Victoria Navarro, president of the Philippine Nurses Association of America, Inc. (PNAA) said that the 1st Global Filipino Summit, a part of the 9th, International Nursing Conference, is a milestone given the rise in the number of migrant nurses as far back as five decades ago. “At the conclusion of the summit, we will articulate how each one of us can be part of the 2050 – 2030 Human Resource for Health Master Plan to ensure a well-motivated and appropriately managed workforce,” Navarro said.
The CFO, the agency tasked by the government to reduce the cost of migration and turn challenges into opportunities for overseas Filipinos, supports the summit because they largely serve those who choose the path of migration, including nurses. According to CFO Secretary Imelda Nicolas, there are 41,000 nurses who left the country as immigrants from 1988 to 2012 while Philippine Overseas Employment Agency (POEA) figures show that there were about 63,000 nurses who were deployed from 2007-2011. Given this number, Nicolas recognized not just the need to look after the nurses but also to shape their role in national development.
“Nurses, wherever they may be, are forces to be reckoned with, catalysts for change and reform, doers towards better health for respective communities, advocates for quality nursing education and working conditions, supporters of rationalized and needs-based domestic and international deployment policies and programs,” Nicolas said.
Keynote speaker Dr. Enrique Ona, Secretary of the Department of Health (DOH) added that according to the POEA, there are 177,414 nurses employed overseas. However, he said that in comparison, there are only 38,488 nurses employed in the Philippines according to the National Database of Human Resources for Health Information System.
Recognizing the volume of nurses overseas while noting the lack of nurses in the Philippines especially the rural areas, Ona set out the road map for workforce planning for healthcare professionals and workers in order to maximize the nurses’ capabilities and translate them into more efficient health care for patients across ages, economic situation, locations and outlook. Ona said: “While the Philippines has a huge human reservoir for health, they are unevenly distributed in the country. Most are concentrated in urban areas such as Metro Manila and other cities. There is a job and skill mismatch due to inadequate job opportunities, limited labor market preparation, and inadequate academic preparation.”
In response to this issue, the DOH has spearheaded three programs: Kalusugan Pangkahalatan, RNheals program, Nurse Deployment Program, and Rural Health Midwives Placement Program. Ona added that DOH is also pursuing amendments in nursing and midwifery laws to offer more incentives for nurses who will practice in the Philippines’
Other resource persons included Dr. Patricia Licuanan, secretary of the Commission on Higher Education (CHED), Dr. Julie Lyn Hall, executive officer and external relations officers of the World Health Organization Western Pacific Regional Office (WHO – WPRO) Manila, Dr. Peter Buerhaus, and Gigi Melendez, professor at the Chamberlain College of Nursing Professor. Highlights of the discussions included education, clinical nursing and disease prevention; the professionalization of the nursing industry; philanthropy and community outreach; government intervention and health economics; the nursing workforce and the global diaspora; the unification and empowerment of nurses; and the future of nursing.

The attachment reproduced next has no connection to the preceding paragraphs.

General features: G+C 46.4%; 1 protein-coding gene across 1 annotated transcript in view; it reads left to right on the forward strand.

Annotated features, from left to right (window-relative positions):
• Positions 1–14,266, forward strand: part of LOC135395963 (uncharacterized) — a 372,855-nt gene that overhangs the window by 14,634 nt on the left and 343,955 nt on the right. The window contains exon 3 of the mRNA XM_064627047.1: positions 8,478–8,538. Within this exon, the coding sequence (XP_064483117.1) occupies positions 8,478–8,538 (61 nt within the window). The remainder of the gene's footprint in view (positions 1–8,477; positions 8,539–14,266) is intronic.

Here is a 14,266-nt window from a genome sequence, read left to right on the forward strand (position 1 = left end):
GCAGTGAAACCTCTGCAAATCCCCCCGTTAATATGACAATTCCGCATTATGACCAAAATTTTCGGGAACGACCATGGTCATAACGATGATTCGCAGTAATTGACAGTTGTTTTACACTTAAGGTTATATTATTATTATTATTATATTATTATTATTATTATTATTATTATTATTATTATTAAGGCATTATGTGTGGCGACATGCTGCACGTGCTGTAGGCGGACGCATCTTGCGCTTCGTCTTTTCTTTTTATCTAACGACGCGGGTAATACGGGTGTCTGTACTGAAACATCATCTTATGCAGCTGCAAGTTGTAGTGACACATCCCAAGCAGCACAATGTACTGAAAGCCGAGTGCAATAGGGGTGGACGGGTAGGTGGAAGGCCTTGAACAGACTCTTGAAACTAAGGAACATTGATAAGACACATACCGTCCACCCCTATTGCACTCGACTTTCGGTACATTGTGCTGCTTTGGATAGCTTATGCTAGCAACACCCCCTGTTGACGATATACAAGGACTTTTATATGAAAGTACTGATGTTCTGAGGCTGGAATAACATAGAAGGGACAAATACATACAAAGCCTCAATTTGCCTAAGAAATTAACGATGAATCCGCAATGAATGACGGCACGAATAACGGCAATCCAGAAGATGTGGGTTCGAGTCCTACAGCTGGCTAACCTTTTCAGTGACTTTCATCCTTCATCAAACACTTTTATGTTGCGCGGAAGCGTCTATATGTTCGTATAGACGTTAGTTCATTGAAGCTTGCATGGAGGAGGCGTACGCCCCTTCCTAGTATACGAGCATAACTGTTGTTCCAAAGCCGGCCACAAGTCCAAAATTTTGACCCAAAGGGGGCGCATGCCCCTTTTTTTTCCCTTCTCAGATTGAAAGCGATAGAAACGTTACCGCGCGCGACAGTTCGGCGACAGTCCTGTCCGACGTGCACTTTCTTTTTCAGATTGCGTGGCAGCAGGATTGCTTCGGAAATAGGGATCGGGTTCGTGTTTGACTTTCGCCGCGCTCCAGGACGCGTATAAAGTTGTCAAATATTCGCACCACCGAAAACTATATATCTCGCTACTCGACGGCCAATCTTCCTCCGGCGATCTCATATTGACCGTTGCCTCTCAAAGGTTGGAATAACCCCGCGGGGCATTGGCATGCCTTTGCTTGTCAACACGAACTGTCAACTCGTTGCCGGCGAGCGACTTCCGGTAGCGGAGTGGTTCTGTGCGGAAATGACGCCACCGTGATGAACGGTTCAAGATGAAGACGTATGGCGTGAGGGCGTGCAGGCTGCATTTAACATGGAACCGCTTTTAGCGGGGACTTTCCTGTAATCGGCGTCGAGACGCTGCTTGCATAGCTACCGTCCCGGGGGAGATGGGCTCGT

Dr. Buerhaus who discussed data, trends and challenges in the nursing workforce in the United States and its implications for the Philippines during a time of ‘slow jobs recovery’ and health reform implementation, noted that the challenges include the increasing concerns over the quality of nurses from the Philippines. Buerhaus said there is a need to turn this around in the U.S. otherwise the nation will look at other countries for manpower resource. He also identified a key issue or the image of Filipino nurses. However, he said that in a recent study, 20% of respondents said that that there is more respect for nurses because of media.
In an interview with TFC’s Balitang Canada, Middle East, and Europe, Melendez said that aside from the image of nurses, another key issue is the difference in social background between the patient and the nurse. She said, “Being aware of the culture is learning how to communicate with other countries, whether it is with or without interpreters. Nurses need to learn verbally and non-verbally. Just doing that saves a lot of time and provides absolutely more quality care."
Association of Nursing Service Administrators of the Philippines, Inc. (ANSAP) President Ma. Linda Buhat and ADPCN President Elizabeth Roxas jointly announced the creation of a database that will document developments in the nursing industry, including Melendez’ recommendation.
In addition, Buhat and Roxas announced the launch of the Balikturo Project. As one of the major highlights, PNA President Noel Cadete also proudly announced the drafting of a Declaration of Global Solidarity to create linkages amongst nurses. According to him, the declaration “outlines recommendations, social, and policy actions to strengthen the positive impact of foreign nurse migrations to turn around the effects of brain drain to brain gain.”
The summit formally closed with the members’ vow to make this first summit as a springboard for future collaborations amongst members that will equate to actionable steps towards improved working conditions of Filipino nurses, world-class health service from these health workers and their role made more meaningful in Philippine society.
TFC and 1st Global Summit of Filipino Nurses 2014 co-convenor CFO, undertake programs that put forth the skill of the Filipino migrant workers and propagate programs aimed at improving their general welfare.